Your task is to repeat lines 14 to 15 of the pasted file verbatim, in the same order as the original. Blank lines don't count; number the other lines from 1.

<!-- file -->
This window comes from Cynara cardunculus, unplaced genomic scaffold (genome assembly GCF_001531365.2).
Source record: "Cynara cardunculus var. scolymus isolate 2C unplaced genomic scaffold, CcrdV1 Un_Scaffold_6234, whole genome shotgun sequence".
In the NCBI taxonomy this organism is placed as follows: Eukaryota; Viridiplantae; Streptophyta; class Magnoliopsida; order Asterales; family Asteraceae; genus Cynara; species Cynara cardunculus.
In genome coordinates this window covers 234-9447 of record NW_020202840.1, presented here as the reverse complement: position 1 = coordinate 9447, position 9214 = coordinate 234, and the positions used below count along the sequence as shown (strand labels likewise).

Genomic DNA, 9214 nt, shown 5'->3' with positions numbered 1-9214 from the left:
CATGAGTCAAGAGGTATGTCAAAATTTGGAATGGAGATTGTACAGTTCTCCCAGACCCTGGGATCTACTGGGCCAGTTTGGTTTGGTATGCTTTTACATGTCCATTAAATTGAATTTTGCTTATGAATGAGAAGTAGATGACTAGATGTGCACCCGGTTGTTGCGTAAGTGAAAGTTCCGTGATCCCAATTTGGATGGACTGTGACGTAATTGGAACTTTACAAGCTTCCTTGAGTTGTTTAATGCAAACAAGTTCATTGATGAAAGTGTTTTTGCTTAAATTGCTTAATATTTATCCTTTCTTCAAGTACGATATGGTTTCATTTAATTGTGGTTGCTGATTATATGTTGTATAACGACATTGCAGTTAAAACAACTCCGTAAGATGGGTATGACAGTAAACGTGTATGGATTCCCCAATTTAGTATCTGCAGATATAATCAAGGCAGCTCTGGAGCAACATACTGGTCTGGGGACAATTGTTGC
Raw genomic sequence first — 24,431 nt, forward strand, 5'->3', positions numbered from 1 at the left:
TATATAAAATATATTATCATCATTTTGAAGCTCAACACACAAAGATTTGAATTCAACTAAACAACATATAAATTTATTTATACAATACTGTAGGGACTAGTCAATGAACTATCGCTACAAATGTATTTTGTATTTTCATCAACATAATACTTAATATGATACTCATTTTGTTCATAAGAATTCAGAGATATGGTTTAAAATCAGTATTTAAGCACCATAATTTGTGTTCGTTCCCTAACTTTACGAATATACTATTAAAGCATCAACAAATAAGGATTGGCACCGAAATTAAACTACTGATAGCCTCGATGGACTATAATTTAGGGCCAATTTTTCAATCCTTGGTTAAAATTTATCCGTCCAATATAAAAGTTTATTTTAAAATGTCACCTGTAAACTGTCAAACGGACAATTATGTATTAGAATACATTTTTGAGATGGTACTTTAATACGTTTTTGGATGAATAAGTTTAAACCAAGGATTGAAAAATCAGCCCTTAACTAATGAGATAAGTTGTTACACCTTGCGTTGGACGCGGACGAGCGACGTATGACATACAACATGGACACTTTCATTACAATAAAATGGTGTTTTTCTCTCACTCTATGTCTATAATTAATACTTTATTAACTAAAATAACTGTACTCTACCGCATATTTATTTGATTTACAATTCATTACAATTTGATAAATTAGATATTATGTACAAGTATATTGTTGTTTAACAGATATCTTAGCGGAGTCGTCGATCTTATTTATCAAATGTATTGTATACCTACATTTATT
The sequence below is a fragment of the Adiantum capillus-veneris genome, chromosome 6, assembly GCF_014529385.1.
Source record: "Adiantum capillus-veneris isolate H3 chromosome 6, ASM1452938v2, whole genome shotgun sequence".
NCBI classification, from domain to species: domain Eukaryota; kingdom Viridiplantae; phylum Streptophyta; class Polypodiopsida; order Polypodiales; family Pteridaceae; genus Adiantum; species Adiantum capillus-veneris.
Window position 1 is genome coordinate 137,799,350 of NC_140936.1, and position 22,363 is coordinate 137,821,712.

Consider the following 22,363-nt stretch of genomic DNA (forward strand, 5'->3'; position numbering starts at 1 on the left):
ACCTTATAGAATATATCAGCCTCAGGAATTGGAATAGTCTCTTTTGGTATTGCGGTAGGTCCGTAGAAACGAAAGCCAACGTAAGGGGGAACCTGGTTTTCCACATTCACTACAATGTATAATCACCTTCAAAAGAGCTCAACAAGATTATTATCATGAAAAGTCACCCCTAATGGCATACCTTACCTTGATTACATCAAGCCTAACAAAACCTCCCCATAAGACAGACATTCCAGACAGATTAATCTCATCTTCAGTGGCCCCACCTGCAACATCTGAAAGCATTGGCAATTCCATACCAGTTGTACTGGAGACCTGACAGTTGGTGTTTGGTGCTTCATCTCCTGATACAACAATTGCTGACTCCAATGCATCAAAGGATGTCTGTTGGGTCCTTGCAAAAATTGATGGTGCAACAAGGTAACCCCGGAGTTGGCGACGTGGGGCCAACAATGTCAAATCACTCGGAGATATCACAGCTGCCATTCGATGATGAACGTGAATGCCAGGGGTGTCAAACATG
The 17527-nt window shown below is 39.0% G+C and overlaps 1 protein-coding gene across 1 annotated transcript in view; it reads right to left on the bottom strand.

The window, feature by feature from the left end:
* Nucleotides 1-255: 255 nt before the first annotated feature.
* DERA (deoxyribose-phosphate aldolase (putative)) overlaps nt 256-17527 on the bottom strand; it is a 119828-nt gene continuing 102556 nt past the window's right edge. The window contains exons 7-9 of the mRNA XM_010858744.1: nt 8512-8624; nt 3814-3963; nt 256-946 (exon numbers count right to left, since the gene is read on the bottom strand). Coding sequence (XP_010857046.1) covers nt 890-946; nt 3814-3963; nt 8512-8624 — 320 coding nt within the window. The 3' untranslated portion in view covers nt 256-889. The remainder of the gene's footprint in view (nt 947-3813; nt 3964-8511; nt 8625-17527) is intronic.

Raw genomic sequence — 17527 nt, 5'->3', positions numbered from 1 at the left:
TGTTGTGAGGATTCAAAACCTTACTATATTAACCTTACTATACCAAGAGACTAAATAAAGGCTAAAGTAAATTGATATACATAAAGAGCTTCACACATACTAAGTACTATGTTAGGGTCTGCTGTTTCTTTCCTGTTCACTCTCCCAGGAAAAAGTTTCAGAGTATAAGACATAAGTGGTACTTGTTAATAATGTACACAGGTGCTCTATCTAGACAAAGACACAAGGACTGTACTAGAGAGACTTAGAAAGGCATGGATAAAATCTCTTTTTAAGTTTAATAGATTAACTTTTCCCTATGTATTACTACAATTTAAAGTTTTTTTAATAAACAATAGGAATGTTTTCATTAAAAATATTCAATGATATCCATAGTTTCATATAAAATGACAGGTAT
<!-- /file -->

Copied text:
ACCTTATAGAATATATCAGCCTCAGGAATTGGAATAGTCTCTTTTGGTATTGCGGTAGGTCCGTAGAAACGAAAGCCAACGTAAGGGGGAACCTGGTTTTCCACATTCACTACAATGTATAATCACCTTCAAAAGAGCTCAACAAGATTATTATCATGAAAAGTCACCCCTAATGGCATACCTTACCTTGATTACATCAAGCCTAACAAAACCTCCCCATAAGACAGACATTCCAGACAGATTAATCTCATCTTCAGTGGCCCCACCTGCAACATCTGAAAGCATTGGCAATTCCATACCAGTTGTACTGGAGACCTGACAGTTGGTGTTTGGTGCTTCATCTCCTGATACAACAATTGCTGACTCCAATGCATCAAAGGATGTCTGTTGGGTCCTTGCAAAAATTGATGGTGCAACAAGGTAACCCCGGAGTTGGCGACGTGGGGCCAACAATGTCAAATCACTCGGAGATATCACAGCTGCCATTCGATGATGAACGTGAATGCCAGGGGTGTCAAACATG
The 17527-nt window shown below is 39.0% G+C and overlaps 1 protein-coding gene across 1 annotated transcript in view; it reads right to left on the bottom strand.